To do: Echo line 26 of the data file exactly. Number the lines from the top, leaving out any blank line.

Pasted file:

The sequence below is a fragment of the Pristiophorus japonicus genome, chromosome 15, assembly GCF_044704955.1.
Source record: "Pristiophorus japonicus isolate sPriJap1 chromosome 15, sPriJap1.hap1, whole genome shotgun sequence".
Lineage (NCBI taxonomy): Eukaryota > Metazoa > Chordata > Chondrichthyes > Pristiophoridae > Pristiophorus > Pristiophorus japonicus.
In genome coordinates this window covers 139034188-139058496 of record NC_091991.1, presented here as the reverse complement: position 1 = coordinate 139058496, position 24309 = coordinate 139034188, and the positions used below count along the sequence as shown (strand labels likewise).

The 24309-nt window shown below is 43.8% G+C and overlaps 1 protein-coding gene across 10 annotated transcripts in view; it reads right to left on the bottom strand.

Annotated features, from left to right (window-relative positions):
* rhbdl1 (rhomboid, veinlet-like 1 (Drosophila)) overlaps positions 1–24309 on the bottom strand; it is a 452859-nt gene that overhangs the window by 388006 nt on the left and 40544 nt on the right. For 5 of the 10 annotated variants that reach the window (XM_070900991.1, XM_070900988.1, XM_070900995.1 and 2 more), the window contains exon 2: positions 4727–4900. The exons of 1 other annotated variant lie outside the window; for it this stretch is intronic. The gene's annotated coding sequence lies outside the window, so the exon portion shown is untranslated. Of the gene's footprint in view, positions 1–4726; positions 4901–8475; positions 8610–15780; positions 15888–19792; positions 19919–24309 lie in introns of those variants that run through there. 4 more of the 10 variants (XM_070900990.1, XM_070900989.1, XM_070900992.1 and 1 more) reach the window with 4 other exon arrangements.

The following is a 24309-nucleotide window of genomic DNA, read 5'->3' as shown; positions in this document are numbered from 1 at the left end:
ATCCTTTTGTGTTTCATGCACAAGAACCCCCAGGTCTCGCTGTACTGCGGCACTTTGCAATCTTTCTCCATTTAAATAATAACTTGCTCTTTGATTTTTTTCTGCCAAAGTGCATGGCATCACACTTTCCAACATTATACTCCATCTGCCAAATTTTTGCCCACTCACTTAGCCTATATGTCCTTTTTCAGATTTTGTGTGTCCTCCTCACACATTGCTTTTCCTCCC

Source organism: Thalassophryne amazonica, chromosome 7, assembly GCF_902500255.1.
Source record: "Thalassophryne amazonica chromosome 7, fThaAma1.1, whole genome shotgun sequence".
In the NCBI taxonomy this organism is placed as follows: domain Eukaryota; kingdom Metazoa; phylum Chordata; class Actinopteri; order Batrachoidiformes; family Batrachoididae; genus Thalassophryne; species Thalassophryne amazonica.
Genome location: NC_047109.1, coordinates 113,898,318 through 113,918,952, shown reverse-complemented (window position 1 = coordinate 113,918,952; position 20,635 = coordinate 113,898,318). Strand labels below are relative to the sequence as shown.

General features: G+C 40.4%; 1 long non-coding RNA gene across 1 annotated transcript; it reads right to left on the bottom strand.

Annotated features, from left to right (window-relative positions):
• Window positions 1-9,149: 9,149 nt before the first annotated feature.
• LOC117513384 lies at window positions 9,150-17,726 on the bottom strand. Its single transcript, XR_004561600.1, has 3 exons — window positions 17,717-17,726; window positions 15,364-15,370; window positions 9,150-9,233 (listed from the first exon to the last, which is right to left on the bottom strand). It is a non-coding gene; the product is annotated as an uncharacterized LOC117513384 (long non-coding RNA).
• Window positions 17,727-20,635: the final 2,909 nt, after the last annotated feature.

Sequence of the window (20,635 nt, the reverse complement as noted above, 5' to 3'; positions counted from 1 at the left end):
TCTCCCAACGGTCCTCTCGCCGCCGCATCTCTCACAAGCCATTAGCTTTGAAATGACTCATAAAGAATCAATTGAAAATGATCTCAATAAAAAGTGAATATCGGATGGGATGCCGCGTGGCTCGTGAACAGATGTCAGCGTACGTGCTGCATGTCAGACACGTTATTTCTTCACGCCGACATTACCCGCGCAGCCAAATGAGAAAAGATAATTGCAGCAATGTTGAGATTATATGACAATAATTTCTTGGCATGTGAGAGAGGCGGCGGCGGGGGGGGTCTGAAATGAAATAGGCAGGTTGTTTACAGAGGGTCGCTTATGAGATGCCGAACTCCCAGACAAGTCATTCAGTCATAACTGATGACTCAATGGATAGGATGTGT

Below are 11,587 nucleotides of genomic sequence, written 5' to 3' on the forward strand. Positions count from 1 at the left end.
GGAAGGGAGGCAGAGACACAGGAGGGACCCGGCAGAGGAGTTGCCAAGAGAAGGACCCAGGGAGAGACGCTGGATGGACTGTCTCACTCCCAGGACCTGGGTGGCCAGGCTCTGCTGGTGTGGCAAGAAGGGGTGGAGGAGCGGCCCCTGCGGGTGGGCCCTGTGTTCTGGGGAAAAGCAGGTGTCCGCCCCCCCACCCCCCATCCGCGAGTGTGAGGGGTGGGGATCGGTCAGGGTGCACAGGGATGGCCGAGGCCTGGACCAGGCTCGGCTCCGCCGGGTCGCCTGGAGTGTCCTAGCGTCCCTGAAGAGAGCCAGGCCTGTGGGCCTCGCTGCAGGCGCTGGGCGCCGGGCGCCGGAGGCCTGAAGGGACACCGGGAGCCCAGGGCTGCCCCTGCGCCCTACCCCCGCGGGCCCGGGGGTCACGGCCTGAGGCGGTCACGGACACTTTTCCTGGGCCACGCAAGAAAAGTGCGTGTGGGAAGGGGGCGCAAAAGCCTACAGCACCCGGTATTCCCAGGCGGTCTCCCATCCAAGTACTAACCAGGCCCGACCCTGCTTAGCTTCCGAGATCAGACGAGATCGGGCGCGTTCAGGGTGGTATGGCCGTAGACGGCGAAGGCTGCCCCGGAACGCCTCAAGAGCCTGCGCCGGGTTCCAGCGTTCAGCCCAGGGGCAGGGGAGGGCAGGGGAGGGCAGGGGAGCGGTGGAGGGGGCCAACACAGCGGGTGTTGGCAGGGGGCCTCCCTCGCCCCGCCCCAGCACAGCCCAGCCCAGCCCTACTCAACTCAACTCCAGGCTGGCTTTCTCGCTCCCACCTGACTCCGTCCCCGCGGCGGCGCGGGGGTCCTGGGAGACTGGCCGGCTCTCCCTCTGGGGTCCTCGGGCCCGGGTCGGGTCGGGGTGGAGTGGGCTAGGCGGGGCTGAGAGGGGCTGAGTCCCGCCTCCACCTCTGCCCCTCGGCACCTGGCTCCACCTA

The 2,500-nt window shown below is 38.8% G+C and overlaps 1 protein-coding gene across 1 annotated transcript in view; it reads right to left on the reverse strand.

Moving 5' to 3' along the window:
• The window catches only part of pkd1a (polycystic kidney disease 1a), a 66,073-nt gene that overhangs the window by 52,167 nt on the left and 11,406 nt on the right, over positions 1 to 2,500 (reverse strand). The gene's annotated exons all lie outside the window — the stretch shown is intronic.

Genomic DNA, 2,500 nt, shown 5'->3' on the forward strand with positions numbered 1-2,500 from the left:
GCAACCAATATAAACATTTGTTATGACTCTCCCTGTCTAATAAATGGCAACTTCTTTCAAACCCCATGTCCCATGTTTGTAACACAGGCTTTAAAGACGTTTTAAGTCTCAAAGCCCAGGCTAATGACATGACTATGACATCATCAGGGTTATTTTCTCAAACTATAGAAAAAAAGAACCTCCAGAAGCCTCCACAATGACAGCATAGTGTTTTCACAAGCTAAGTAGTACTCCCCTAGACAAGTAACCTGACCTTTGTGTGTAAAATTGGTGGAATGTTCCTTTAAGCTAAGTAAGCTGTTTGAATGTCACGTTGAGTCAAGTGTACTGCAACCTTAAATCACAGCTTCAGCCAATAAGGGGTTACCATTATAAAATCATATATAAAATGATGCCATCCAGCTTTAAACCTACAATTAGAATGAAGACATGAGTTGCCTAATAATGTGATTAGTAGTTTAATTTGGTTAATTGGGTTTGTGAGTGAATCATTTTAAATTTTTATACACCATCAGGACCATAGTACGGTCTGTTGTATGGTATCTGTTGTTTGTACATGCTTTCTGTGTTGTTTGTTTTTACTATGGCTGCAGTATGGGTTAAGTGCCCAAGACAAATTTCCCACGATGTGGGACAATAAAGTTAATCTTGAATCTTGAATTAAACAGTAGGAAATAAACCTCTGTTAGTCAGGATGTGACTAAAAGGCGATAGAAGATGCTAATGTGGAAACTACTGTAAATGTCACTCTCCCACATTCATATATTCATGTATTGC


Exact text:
Genomic DNA, 2,500 nt, shown 5'->3' on the forward strand with positions numbered 1-2,500 from the left: